Medieval bestiaries included birds and there are some examples that remain well known. Pelicans were thought to draw blood from their own breasts to feed their chicks – this translated as Christ’s sacrifice for the redemption of mankind. It’s a popular carving in churches. Doves haven’t changed very much and eagles were a symbol of resurrection because of its high flying.
Crows were devoted family birds and on occasion were described as an example of good parenting practise although they were also associated with death and war – something of a mixed message. The Twa Corbies was a popular medieval ballad and Shakespeare got in on the act as well -with crows and ravens as harbingers not only of death but also of defeat and planned murder. So I don’t think that the crow like bird on the unstitched coif is linked to any of those particular images – apart from the good parenting – I can’t imagine many women would want to associate themselves with war or defeat.
Ravens are, of course, rather important in the Tower of London as it is said that if they depart that England will fall. It derives from the idea of ravens keeping guard – making them much more benevolent than the ones that turn up in dreams and on battlefields.
There is a possibility my bird might be a heraldic image – corbie rampant regardant (standing upright looking back over its shoulder). A Complete Guide to Heraldry by Fox Davies identifies the raven as a significant bird. The Corbet family of the Welsh Marches have a raven on their coat of arms from the French Le Corbeau – it’s a canting allusion i.e. a pun. And the arms of the Yorkshire Creyke family is also a raven or crow as is the Korwin arms (think you can see the theme here). Unfortunately the Corbet ‘corbeau’ isn’t looking over its shoulder and the Creyke crest looks like an angry eagle with a hint of swan (probably a bad image I’m studying). The Isle of Anglesey has some very fine crows on its coat of arms and I love the raven on the arms of the episcopal see of Manchester (see below) but I don’t think that the bird on the unstitched coif is a heraldic bird although I did when I first saw it.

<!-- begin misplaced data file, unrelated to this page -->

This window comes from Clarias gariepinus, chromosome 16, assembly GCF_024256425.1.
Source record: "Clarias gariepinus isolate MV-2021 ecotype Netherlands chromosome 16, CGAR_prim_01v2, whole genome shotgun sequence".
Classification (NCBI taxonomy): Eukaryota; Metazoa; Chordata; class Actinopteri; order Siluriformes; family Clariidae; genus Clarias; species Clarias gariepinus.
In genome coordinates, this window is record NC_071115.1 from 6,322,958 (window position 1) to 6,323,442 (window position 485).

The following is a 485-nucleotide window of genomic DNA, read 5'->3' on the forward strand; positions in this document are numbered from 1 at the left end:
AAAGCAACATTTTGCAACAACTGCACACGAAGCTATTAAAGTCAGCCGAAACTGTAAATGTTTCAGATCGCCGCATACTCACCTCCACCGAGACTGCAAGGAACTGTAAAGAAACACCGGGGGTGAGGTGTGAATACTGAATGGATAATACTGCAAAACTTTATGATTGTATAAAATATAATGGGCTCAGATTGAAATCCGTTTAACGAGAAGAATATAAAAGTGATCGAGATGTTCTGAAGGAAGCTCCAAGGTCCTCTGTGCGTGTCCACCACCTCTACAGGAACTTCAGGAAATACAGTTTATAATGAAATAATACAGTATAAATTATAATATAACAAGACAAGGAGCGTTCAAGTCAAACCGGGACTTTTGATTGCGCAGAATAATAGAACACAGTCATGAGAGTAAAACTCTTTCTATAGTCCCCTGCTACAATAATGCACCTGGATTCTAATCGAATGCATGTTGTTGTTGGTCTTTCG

The next option is that it comes from an existing book of the period in much the same way that many of Mary Queen of Scots designs come from Gessner’s Icones Animalium, published in Zurich, 1560. The problem is that the coif dates to the seventeenth century by which time there was a wider range of printed material available for someone to use as inspiration for their own embroidery.
Of course, it might not be a corvid – it could be something else entirely?
Miller, Dean, Animals and Animal Symbols in World Culture